Buce Plant Care Guide

Buce Plant Care Guide

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Most people consider anubias or java ferns when they think of aquarium plants that are easy for beginners. Try Bucephalandra instead if you're searching for something a little more distinctive.

 

This wonderful plant is ideal for nano aquariums because it thrives in low-lighting conditions and has distinctive, iridescent leaves. However, they are more expensive than anubias and grow far more slowly than other water plants. To learn more about the lovely Bucephalandra, continue reading.

 

 

What is Bucephalandra?

 

Rheophyte plants belonging to the Bucephalandra genus, also known as "buce," are found in Borneo, growing along the banks of swift-moving streams. The dry season is when they grow emersed (or above water), while the wet season is when they grow submerged (or below water).

 

Buce plants typically have wavy-edged, oblong leaves, but other varieties have more circular leaves, leaves that are skinnier in width, or leave that have straight edges. A few kinds have reddish, purple, or blue undertones, while the foliage ranges widely from light to dark green.

 

Some species feature tiny white spots on their leaves that are visible up close, along with an iridescent sheen that changes with the light. It might even produce a white or pink blossom for you to enjoy if your buce is flourishing.

 

What Different Kinds of Buce are There?

 

There are hundreds of various common names on the market, including green wavy, brownie blue, black pearl, micro coin, dark skeleton king, Godzilla, and deep purple, even though more than 30 species have currently been identified. (Note: Aquarium Co-Op exclusively offers bucephalandra grown in farms as part of our efforts to limit overharvesting in the wild.)

 

Why is Bucephalandra so Expensive?

 

Since they are relatively new to the aquarium hobby, fishkeepers are very interested in them. They also grow far more slowly than other species do. The price should eventually go down as plant farms gradually grow their stock.

 

How Large can a Bucephalandra Get?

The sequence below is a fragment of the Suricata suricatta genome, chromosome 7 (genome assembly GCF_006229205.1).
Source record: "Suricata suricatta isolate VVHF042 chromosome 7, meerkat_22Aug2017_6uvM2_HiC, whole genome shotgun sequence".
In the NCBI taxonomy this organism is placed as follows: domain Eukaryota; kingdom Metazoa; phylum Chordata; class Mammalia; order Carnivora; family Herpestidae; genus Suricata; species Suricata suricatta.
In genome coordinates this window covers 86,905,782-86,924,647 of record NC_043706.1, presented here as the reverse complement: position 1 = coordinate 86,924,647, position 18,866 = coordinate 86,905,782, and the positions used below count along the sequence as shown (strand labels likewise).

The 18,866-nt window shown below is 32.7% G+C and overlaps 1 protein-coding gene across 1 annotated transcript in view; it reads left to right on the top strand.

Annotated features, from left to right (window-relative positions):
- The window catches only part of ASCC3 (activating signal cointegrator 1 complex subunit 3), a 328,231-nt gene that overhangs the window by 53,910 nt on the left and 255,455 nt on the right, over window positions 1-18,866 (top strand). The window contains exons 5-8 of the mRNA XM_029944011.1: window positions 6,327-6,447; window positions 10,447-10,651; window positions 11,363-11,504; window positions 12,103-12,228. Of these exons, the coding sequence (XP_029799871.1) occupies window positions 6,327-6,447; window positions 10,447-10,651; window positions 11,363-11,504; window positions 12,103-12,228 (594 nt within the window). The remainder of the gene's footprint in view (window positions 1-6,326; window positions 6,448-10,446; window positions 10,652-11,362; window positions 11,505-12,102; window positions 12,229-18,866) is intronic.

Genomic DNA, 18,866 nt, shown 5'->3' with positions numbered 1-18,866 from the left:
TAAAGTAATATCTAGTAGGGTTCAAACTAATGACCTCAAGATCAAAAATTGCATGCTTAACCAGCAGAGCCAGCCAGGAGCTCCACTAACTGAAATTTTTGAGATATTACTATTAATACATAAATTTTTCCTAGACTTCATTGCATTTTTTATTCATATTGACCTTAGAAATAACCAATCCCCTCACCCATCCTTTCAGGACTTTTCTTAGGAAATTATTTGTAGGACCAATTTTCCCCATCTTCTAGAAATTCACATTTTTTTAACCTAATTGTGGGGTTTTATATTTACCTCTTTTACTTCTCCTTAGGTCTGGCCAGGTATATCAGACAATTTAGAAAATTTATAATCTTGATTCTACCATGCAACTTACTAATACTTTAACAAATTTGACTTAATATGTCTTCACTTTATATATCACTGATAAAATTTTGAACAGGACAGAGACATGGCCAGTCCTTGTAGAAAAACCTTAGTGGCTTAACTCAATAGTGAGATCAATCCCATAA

Some species crawl up on the ground and only reach heights of 2-4 inches (5–10 cm), while species that grow erect can reach heights of 7–10 inches (18–25 cm).

 

The length of the leaves of various buce species ranges from 0.5 to 4 inches (1 to 10 cm). Bucephalandra is typically placed in the aquarium's front or center or attached to hardscape by most aquascapers.

 

 

Is Bucephalandra Difficult to Grow?

 

Buce are regarded as being simple to maintain since they can thrive in low lighting, don't require much fertilizer or CO2 infusion, and can grow without a substrate. However, they can be vulnerable to algae growth and tend to develop very slowly. We prefer to grow our buce in the shaded areas of our aquariums, and we use algae eaters to keep the leaves clean.

 

 

Growing Bucephalandra

 

Buce plants, like anubias and java fern, have rhizomes, which resemble thick stems or trunks and produce both leaves and roots. Rhizome plants have the advantage of not requiring substrate, which is fantastic. You can firmly fasten them to decor or simply wedge them into a rock's fissure with sewing thread or super glue gel. Be careful not to smother the rhizome with too much glue, or it could suffer. 

 

Make sure the rhizome is not hidden if you do decide to plant the plant in the ground. To bury the rhizome and roots, first deeply press the plant into the sand or gravel. The plant should then be carefully pulled upward until the rhizome is fully visible but the roots are still buried in the substrate.

 

Finally, you have the choice of leaving the bucephalandra in the plastic basket with the rock wool. Feed the plant by placing a root tab into the rock wool so that it reaches the roots.

 

To make the buce appear as though it is emerging from a rock, place the entire pot inside an Easy Planter design. The planter prevents fish from destroying your plants and makes it simple to move the buce whenever you want.

 

What is Causing my Bucephalandra to Melt?

 

When your new plant is abruptly buried underwater, portions of the leaves may melt while it gets used to its new habitat because most plant farms grow their plants in the open. Keep the rhizome since it is where nutrients are largely stored. The rhizome will begin to generate new shoots that develop into leaves and roots if you leave it in the tank and it appears healthy. 

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